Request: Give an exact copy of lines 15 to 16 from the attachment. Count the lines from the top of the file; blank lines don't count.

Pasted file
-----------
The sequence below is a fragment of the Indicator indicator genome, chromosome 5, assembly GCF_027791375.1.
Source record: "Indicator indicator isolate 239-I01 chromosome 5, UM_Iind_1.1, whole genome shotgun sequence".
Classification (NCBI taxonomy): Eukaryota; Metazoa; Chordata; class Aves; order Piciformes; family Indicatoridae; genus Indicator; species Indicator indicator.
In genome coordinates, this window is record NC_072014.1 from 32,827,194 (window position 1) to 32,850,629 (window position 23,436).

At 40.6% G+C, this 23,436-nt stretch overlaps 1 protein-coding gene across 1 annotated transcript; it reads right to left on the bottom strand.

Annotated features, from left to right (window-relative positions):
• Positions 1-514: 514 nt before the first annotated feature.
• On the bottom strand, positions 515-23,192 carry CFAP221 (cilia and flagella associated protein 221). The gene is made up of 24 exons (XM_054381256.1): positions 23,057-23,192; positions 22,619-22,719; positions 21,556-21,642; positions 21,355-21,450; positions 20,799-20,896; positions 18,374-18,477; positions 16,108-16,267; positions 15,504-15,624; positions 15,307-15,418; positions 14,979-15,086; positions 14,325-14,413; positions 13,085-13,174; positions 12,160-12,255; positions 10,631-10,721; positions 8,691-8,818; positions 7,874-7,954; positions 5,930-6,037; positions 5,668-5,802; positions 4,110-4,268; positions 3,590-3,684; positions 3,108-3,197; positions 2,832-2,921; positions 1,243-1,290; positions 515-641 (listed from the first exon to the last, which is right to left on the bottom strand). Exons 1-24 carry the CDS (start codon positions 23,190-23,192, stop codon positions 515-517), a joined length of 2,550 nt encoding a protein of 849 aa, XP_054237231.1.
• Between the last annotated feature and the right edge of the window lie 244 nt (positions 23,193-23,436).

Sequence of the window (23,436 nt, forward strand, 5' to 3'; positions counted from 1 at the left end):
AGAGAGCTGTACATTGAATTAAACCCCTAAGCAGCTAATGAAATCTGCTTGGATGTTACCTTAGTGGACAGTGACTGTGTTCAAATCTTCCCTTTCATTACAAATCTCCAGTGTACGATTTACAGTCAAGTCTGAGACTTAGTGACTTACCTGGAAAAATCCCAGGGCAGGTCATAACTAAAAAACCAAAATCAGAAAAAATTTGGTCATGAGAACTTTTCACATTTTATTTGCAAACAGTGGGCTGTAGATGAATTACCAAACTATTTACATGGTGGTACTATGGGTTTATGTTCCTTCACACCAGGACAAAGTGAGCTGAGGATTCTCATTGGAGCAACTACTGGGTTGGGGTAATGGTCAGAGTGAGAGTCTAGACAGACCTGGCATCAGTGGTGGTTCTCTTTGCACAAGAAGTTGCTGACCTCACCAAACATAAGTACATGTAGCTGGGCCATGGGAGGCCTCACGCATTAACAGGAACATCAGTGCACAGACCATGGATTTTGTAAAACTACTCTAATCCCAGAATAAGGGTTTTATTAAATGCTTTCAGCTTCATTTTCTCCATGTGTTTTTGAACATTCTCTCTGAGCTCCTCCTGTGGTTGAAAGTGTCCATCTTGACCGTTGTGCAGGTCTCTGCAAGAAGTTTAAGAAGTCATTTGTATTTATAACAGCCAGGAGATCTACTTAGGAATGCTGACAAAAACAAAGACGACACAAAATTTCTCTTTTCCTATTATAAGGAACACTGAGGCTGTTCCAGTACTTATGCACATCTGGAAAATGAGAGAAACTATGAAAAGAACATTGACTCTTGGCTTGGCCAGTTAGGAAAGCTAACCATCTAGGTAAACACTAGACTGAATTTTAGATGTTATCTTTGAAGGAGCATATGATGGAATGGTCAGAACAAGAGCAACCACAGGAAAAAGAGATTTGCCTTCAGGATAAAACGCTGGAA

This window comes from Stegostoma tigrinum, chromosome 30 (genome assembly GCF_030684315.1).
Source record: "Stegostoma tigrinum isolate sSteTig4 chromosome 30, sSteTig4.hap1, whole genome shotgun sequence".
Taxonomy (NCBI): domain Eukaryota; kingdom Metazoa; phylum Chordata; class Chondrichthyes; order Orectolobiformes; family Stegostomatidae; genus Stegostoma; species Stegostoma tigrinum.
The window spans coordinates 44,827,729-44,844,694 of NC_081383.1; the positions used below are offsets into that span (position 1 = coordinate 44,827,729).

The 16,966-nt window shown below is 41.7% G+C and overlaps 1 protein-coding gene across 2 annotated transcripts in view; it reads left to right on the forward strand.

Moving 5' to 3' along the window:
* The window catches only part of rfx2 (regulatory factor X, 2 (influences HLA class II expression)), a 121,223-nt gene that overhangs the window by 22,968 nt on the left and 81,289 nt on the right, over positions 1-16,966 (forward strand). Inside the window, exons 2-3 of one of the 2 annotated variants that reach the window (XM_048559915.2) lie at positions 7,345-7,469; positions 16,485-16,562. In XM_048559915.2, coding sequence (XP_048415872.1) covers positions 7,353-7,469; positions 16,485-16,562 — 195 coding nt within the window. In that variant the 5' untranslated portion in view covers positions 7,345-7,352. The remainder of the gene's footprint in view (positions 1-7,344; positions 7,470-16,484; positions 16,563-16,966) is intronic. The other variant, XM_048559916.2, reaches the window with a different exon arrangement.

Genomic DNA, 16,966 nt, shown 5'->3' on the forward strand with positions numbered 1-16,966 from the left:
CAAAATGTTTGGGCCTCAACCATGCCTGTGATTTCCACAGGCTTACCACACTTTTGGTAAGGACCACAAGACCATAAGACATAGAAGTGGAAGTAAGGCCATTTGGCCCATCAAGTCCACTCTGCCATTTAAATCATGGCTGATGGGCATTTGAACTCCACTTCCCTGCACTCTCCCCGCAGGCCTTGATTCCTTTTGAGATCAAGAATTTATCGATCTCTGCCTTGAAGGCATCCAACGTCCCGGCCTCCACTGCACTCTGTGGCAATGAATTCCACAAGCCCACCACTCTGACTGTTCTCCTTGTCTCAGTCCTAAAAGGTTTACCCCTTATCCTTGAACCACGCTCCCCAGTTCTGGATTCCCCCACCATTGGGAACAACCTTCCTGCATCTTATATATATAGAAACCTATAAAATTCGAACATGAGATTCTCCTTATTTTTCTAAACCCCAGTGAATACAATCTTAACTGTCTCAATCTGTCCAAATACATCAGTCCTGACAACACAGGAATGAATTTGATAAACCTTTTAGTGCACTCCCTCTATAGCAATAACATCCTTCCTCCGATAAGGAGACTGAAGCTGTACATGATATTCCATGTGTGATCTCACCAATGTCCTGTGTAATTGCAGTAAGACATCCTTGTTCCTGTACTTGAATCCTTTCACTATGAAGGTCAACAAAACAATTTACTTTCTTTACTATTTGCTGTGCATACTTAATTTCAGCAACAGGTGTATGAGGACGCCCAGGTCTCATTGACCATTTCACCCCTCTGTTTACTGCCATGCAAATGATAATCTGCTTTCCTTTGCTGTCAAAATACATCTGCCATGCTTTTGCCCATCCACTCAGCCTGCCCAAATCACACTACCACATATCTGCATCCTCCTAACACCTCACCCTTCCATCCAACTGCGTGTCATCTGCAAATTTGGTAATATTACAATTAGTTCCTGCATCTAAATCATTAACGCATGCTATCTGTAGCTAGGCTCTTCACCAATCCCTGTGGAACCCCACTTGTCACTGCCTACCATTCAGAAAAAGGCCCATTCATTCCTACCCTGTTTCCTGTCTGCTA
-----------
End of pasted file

The window spans coordinates 44,827,729-44,844,694 of NC_081383.1; the positions used below are offsets into that span (position 1 = coordinate 44,827,729).

The 16,966-nt window shown below is 41.7% G+C and overlaps 1 protein-coding gene across 2 annotated transcripts in view; it reads left to right on the forward strand.